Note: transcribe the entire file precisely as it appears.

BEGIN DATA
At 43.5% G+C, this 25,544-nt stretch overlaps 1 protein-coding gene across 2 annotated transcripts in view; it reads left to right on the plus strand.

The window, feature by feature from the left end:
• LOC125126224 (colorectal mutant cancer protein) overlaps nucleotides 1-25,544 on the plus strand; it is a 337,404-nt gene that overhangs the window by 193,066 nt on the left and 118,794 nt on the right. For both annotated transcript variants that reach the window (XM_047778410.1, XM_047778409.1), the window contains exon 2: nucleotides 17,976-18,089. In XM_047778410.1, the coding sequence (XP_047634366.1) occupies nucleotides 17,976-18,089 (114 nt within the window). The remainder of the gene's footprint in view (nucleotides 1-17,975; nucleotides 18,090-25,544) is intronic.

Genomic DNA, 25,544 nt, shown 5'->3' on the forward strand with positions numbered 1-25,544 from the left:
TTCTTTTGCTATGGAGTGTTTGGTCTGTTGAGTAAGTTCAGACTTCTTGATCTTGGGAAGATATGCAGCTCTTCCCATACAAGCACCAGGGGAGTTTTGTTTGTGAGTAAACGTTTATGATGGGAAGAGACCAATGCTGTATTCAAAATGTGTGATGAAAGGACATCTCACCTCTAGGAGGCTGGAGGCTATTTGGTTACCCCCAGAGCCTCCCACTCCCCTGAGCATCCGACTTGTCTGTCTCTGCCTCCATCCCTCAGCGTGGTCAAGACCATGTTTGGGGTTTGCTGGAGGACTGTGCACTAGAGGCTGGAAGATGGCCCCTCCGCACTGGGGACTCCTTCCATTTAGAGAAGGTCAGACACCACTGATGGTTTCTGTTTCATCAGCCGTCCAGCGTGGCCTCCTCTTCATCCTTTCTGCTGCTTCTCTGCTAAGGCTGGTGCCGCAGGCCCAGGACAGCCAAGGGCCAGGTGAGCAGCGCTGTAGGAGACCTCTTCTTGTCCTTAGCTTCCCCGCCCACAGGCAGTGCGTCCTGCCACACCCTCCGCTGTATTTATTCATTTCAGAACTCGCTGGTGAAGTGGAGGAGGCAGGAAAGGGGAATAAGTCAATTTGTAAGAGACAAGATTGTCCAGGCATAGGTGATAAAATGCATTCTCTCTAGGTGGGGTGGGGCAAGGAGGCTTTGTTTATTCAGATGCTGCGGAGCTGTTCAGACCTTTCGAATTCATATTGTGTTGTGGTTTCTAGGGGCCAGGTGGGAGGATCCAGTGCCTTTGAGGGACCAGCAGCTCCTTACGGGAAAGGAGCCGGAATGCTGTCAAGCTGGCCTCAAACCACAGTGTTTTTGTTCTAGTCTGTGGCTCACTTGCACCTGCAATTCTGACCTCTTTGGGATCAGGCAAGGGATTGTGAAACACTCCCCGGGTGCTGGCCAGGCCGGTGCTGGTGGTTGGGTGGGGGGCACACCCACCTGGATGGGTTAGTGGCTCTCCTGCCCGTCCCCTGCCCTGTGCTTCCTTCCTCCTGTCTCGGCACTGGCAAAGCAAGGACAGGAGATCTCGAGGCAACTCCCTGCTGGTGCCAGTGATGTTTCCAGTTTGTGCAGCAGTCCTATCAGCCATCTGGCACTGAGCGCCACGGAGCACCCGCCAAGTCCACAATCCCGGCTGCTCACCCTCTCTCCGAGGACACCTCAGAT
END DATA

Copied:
At 43.5% G+C, this 25,544-nt stretch overlaps 1 protein-coding gene across 2 annotated transcripts in view; it reads left to right on the plus strand.

The window, feature by feature from the left end:
• LOC125126224 (colorectal mutant cancer protein) overlaps nucleotides 1-25,544 on the plus strand; it is a 337,404-nt gene that overhangs the window by 193,066 nt on the left and 118,794 nt on the right. For both annotated transcript variants that reach the window (XM_047778410.1, XM_047778409.1), the window contains exon 2: nucleotides 17,976-18,089. In XM_047778410.1, the coding sequence (XP_047634366.1) occupies nucleotides 17,976-18,089 (114 nt within the window). The remainder of the gene's footprint in view (nucleotides 1-17,975; nucleotides 18,090-25,544) is intronic.

Genomic DNA, 25,544 nt, shown 5'->3' on the forward strand with positions numbered 1-25,544 from the left:
TTCTTTTGCTATGGAGTGTTTGGTCTGTTGAGTAAGTTCAGACTTCTTGATCTTGGGAAGATATGCAGCTCTTCCCATACAAGCACCAGGGGAGTTTTGTTTGTGAGTAAACGTTTATGATGGGAAGAGACCAATGCTGTATTCAAAATGTGTGATGAAAGGACATCTCACCTCTAGGAGGCTGGAGGCTATTTGGTTACCCCCAGAGCCTCCCACTCCCCTGAGCATCCGACTTGTCTGTCTCTGCCTCCATCCCTCAGCGTGGTCAAGACCATGTTTGGGGTTTGCTGGAGGACTGTGCACTAGAGGCTGGAAGATGGCCCCTCCGCACTGGGGACTCCTTCCATTTAGAGAAGGTCAGACACCACTGATGGTTTCTGTTTCATCAGCCGTCCAGCGTGGCCTCCTCTTCATCCTTTCTGCTGCTTCTCTGCTAAGGCTGGTGCCGCAGGCCCAGGACAGCCAAGGGCCAGGTGAGCAGCGCTGTAGGAGACCTCTTCTTGTCCTTAGCTTCCCCGCCCACAGGCAGTGCGTCCTGCCACACCCTCCGCTGTATTTATTCATTTCAGAACTCGCTGGTGAAGTGGAGGAGGCAGGAAAGGGGAATAAGTCAATTTGTAAGAGACAAGATTGTCCAGGCATAGGTGATAAAATGCATTCTCTCTAGGTGGGGTGGGGCAAGGAGGCTTTGTTTATTCAGATGCTGCGGAGCTGTTCAGACCTTTCGAATTCATATTGTGTTGTGGTTTCTAGGGGCCAGGTGGGAGGATCCAGTGCCTTTGAGGGACCAGCAGCTCCTTACGGGAAAGGAGCCGGAATGCTGTCAAGCTGGCCTCAAACCACAGTGTTTTTGTTCTAGTCTGTGGCTCACTTGCACCTGCAATTCTGACCTCTTTGGGATCAGGCAAGGGATTGTGAAACACTCCCCGGGTGCTGGCCAGGCCGGTGCTGGTGGTTGGGTGGGGGGCACACCCACCTGGATGGGTTAGTGGCTCTCCTGCCCGTCCCCTGCCCTGTGCTTCCTTCCTCCTGTCTCGGCACTGGCAAAGCAAGGACAGGAGATCTCGAGGCAACTCCCTGCTGGTGCCAGTGATGTTTCCAGTTTGTGCAGCAGTCCTATCAGCCATCTGGCACTGAGCGCCACGGAGCACCCGCCAAGTCCACAATCCCGGCTGCTCACCCTCTCTCCGAGGACACCTCAGAT